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May was a miserable month for UK weather - perfectly timed to accommodate the lifting of restrictions on indoor hospitality - but nevertheless a remarkable one for our shoppers. Data released in May on retail sales showed a 9% rise in April, as non-essential retail stores reopened. Highest growth was in clothing (up an astonishing 69%) and other non-food stores (25%), representing the release of pent-up demand, with savings accumulated during lockdowns fuelling a short-term boom.
The FTSE-All-Share index rose a little over 1%, bringing its total return (ie including reinvested dividends) this year to almost 12%. That number incidentally hides the remarkable performance of UK Smaller Companies funds, on average up 20% this year, and over 100% since the market 'bottom' in March last year.
Disruption in economy
However, as I warned last month, many businesses have struggled to cope with the demand. The monthly Purchasing Managers' Index (PMI), which surveys supply chain managers across major industries, measures economic trends in manufacturing. The May numbers confirm 'bottlenecks', ie suppliers' delivery times are getting longer, while input costs - the prices of anything related to production of goods or services, eg wages, components etc - have been rising. Meanwhile, goods imported from some COVID "red" states eg India have slowed dramatically as their exporters struggle to maintain staff numbers and hence production and transport are disrupted.
Figures released in May showed house prices rose by over 10% in the year to the end of March, the fastest growth for 14 years, as the COVID-inspired stamp duty holiday fuelled demand. Alongside an uptick in inflation of 0.6%, this puts the UK's inflation rate at 1.5% - still below the Bank of England's target of 2% but seeming likely to breach that target in the coming months. The Bank's Deputy Governor still expects these price pressures to be temporary, but clearly the Bank cannot be complacent.
A similar story in the US
Although retail sales did not grow at all in April, the economy is still growing rapidly and facing the same supply issues. US PMI numbers also tell a story of rising input costs, but the impact on inflation is higher. The rate in the US is now 4.2% for the year to April, including a higher-than-expected month-on-month rise, although this includes a base effect due to the fall in prices last April. As I've said in this commentary before, the data might be transitory, but there are signs of upward pressure on wages as smaller businesses find it difficult to fill job vacancies. This almost certainly reflects the enhanced unemployment benefits being distributed; since those are due to conclude in the Autumn, this effect should dissipate.
Despite this, US companies' first quarter reported earnings were significantly higher than expected - up almost 50% - although those expectations were perhaps over-pessimistic. Investors seemed to recognise that, with the S&P 500 rising less than 0.7% in dollar terms but falling 1.5% for sterling investors.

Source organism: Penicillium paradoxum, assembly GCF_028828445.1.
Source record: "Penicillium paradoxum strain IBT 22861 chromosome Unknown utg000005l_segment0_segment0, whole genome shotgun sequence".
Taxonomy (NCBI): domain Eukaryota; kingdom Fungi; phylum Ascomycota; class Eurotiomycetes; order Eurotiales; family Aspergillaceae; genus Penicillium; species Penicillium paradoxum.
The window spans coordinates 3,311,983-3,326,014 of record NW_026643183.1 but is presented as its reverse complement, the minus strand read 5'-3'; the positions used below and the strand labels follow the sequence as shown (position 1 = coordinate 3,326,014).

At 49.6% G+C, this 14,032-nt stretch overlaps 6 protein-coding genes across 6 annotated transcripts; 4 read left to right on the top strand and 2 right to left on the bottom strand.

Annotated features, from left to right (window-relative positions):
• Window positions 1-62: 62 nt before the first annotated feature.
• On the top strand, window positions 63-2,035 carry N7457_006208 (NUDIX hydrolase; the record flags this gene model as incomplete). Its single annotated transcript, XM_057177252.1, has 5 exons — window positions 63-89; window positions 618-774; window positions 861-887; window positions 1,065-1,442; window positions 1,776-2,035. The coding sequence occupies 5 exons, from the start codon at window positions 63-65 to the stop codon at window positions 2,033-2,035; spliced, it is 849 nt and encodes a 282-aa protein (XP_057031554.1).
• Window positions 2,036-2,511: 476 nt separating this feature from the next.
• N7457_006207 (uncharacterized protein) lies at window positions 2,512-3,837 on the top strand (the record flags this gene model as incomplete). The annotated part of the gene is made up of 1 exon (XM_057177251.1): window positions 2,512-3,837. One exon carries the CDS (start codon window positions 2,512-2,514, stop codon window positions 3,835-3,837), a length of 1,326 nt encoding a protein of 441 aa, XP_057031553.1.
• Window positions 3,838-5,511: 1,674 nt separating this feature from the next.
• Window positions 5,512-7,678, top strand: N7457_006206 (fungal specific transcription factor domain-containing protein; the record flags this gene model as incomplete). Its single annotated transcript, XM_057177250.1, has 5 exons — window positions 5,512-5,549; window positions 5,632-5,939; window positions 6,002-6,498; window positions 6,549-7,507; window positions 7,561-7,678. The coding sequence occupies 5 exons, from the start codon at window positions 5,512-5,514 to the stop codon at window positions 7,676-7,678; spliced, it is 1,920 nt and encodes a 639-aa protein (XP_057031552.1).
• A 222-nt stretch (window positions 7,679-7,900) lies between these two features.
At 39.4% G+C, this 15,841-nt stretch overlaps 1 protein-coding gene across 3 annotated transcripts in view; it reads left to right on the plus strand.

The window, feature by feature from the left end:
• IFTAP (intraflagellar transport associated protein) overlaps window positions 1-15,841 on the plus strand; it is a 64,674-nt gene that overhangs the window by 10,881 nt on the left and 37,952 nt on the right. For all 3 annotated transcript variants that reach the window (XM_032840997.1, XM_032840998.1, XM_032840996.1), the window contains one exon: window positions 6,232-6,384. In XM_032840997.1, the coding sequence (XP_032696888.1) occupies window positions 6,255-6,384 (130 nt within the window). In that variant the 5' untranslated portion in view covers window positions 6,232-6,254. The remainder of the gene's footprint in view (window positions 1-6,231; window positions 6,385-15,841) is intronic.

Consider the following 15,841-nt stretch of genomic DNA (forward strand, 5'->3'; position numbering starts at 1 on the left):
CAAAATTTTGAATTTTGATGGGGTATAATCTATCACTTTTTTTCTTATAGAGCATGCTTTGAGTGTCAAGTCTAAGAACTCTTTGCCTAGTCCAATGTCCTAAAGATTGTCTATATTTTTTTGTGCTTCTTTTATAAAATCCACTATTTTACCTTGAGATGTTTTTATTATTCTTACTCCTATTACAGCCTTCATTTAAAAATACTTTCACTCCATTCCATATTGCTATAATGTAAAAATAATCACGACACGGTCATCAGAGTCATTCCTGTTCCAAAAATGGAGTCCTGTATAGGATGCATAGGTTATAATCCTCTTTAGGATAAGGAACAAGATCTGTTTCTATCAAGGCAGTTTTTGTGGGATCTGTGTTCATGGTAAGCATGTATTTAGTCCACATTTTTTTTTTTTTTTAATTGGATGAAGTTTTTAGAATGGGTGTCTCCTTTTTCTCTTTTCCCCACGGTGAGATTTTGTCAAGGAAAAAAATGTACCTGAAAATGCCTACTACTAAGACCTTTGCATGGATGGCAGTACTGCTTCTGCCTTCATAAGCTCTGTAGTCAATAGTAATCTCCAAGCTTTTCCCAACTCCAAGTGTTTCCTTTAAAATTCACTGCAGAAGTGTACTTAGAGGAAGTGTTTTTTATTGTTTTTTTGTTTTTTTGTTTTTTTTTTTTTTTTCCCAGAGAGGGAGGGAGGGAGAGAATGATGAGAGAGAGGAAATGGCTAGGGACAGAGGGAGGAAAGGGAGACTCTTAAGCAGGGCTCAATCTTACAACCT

Vaccination programmes have caught up with the UK's current rate of almost 1% of the population per day. This is good news for markets, and consequently the FTSE Europe ex-UK index grew by 3% in Euro terms through May.
Finally, a word or two about inflation and portfolio diversification. Most client portfolios feature combinations of company shares (equities) and debt issued by companies and governments (bonds). Bonds' returns carry more certainty; they pay you a fixed amount of interest on the debt you bought and make a capital repayment at maturity. Equities on the other hand are not obliged to pay you a dividend, while shares are worth whatever someone else will pay you for them. When investors worry about companies' earnings and share prices are falling, bonds become more attractive, and vice versa. When prices fall, yields rise because you're paying less money for the same income stream, consequently the relationship between bond and equity yields is typically negative - if bond yields rise (because their prices have fallen) then share prices rise (and their yields fall). It is almost axiomatic that diversification of a portfolio between equities and bonds should lower overall risk. This has been the experience for the last 20 years, with bond yields tending to move in the same direction as share prices - both up and down. Recent news on rising bond yields has thus led to positive views on future share prices, ie a justification for continued optimism.
However, there are periods when this relationship doesn't evidence itself, most notably the last 30 years of the 20th Century, when inflation was a real concern. Inflation affects bond prices because it eats into the value of the future interest payments; yields rise to compensate as prices fall, but also because interest rates generally rise to keep inflation in check. Under the relationship described above, rising bond yields should mean rising share prices. However, in inflationary times I should expect to pay less today for my future inflation-eroded earnings and dividends. News about significant rises in inflation can consequently cause investors to reassess equity valuations. Bonds and equities can therefore move in sync.
Transitory inflation continues to be the most likely scenario, but we remain vigilant. Our primary goal is to ensure portfolio risks remain stable, while nevertheless continuing to generate long-term returns in excess of inflation - whatever that rate may be.
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